Who knew eating veggies for breakfast could taste so yummy? You’ll know they’re healthy and full of good-for-you things, but you don’t have to tell your family that they’re healthy whole-wheat waffles! Just tell them they’re pumpkin spice waffles.
Pumpkin Spice Waffles
My husband has acted as breakfast chef around our house for the past twenty years (I act as the supper chef). Occasionally I’ll get the itch to experiment on a Sunday morning, and this pumpkin spice waffle recipe is a variation of his healthy whole-wheat waffles creation. For the last ten years we’ve used one of those Belgian waffle makers that look like the ones that hotels use in their breakfast bars.
Now that our nest has emptied (mostly), Pedro makes a giant batch of waffles and a giant batch of whole-wheat muffins on Saturday mornings and pops them in the freezer for everyone to reheat as needed during the week. Since everyone (Pedro, myself, our one high-school student, and two college students) has different morning schedules, this works out perfectly for our busy household.
What DO Vegetarians Eat for Breakfast?
This whole conversation about waffles might make you wonder what vegetarians eat for breakfast. Good question! As a life-long vegetarian, I often wonder what meatatarians eat for breakfast! Cereal? Eggs, potatoes, sausage, and bacon? Oatmeal? Inquiring minds want to know!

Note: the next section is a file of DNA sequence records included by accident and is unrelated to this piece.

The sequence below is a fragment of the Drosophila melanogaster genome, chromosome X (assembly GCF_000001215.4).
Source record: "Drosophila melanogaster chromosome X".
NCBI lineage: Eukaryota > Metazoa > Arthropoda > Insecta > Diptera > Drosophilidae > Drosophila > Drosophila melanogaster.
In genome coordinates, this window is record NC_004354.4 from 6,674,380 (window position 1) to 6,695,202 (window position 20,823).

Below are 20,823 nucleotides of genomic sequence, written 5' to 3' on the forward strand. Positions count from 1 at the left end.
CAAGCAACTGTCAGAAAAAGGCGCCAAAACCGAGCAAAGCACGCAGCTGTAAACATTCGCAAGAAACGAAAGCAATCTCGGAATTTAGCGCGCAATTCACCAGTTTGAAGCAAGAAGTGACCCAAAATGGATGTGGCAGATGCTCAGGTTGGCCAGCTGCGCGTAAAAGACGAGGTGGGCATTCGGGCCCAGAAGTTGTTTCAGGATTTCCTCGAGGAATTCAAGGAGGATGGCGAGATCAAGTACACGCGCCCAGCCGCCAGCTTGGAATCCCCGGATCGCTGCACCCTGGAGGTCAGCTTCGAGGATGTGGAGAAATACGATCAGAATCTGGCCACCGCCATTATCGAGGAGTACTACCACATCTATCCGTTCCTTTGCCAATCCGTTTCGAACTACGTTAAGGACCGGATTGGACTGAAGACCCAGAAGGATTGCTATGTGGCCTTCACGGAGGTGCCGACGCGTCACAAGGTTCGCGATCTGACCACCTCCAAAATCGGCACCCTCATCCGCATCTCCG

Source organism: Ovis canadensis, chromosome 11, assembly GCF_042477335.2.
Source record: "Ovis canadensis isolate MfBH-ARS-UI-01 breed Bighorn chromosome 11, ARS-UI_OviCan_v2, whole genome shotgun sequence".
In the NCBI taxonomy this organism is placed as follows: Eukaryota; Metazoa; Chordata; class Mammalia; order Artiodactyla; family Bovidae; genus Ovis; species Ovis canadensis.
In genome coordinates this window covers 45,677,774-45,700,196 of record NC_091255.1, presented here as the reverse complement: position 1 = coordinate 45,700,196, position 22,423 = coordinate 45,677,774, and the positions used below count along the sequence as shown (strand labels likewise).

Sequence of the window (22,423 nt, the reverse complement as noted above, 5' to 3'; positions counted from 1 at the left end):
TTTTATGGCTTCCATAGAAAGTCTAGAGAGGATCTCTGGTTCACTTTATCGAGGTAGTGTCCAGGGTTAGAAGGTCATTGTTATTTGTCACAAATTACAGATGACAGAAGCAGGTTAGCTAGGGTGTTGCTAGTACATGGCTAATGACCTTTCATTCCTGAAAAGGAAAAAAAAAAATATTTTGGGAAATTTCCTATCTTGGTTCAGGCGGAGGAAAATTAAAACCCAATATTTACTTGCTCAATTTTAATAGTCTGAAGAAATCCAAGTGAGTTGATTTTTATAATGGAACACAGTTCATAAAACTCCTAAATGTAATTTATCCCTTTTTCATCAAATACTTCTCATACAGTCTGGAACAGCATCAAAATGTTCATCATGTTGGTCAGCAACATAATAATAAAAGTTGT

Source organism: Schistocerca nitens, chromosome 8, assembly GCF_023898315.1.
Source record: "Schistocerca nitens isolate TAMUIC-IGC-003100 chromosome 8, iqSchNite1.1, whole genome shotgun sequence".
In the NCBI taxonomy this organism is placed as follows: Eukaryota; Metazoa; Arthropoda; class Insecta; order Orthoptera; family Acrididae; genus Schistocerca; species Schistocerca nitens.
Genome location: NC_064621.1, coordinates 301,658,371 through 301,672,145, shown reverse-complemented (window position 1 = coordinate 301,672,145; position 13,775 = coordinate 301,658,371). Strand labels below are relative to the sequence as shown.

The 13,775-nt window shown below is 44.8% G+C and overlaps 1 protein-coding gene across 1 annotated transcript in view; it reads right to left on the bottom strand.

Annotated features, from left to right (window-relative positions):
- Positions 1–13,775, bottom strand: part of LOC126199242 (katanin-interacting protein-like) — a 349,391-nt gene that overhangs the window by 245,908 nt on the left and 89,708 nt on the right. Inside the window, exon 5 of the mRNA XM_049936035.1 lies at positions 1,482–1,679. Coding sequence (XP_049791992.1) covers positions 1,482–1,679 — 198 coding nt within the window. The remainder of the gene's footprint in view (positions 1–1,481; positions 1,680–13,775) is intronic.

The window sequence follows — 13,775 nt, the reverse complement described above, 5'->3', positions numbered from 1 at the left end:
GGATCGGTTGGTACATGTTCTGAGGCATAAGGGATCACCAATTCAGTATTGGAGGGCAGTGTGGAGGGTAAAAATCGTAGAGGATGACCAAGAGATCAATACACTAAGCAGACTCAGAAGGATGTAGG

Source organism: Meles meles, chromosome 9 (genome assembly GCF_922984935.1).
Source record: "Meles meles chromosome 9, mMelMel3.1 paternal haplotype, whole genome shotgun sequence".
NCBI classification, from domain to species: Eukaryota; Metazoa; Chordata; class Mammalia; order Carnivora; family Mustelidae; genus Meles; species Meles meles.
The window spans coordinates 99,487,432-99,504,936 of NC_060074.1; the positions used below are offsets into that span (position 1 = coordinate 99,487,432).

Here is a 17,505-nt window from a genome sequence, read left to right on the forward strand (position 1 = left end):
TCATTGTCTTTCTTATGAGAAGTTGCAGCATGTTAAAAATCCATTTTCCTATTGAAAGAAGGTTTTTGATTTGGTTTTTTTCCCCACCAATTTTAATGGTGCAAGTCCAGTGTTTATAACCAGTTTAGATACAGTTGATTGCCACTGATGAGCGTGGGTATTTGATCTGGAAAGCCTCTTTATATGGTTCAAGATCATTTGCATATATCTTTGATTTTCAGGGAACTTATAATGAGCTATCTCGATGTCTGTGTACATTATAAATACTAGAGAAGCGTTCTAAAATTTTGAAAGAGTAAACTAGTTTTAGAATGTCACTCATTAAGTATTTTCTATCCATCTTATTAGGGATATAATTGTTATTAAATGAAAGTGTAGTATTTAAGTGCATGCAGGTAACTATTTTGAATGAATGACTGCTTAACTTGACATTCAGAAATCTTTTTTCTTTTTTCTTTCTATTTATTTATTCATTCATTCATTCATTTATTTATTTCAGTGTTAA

I grew up eating mostly pancakes for breakfast (the only thing my dad knew how to make as I was growing up). Unfortunately, I reached my life-time quota of pancakes around my 19th year, and rarely eat them now. Waffles, although basically the same as pancakes, taste better somehow. We also had our share of granola, Cheerios, oatmeal, and grits. We usually had homemade whole-wheat cinnamon rolls on Saturday morning when Mom cooked.
When we go camping, I’ll make breakfast burritos (whole-wheat tortillas, fried potatoes with onions and jalapeños, scrambled eggs, and cheddar cheese). I also love granola and yogurt (Pedro refuses to eat this delicious treat).
Once we made the switch from white flour to whole-wheat flour, we discovered that our breakfast stuck to our ribs a lot longer. As for that old adage that ‘oatmeal sticks to your ribs,’ forget it. When I eat oatmeal I go into a low-blood sugar dive in about two hours. I must have oatmeal resistant ribs.
That’s one reason I love these healthy pumpkin spice waffles. They have protein and fiber and fewer calories than a PSL from your favorite barista.
I love everything pumpkin, and usually stock up on canned pumpkin while it’s on sale over Thanksgiving so that I can make these pumpkin spice waffles year round.
3 cups whole-wheat flour (I prefer Wheat Montana’s Prairie Gold)
1/2 cup ground flaxseed (optional, but why not?)
2 Tbs. baking powder
2 Tbs. brown sugar
1 tsp. cinnamon
1/2 tsp salt
1 tsp ginger
1/4 tsp nutmeg
1 tsp. vanilla
1/2 cup pumpkin puree
2 3/4 cups water
Preheat the waffle maker. I use a Belgian waffle maker, but you can also make these in a traditional waffle maker.
Mix the dry ingredients in a medium mixing bowl.
Make a well in the dry ingredients and add the pumpkin, vanilla, eggs, and water. Mix well (no lumps remain). You may need to add more water in order to get a thick, but runny batter.
Use a spritz of cooking spray on both sides of the waffle iron (even if it’s a non-stick one), since the waffles don’t have any added oil in them.
Serve with maples syrup, pecans, and peanut butter…or however you love waffles!
- Category: Breakfast
- Method: Waffle Iron
- Cuisine: American
Keywords: PSL, Pumpkin, Waffles, Breakfast,Whole-wheat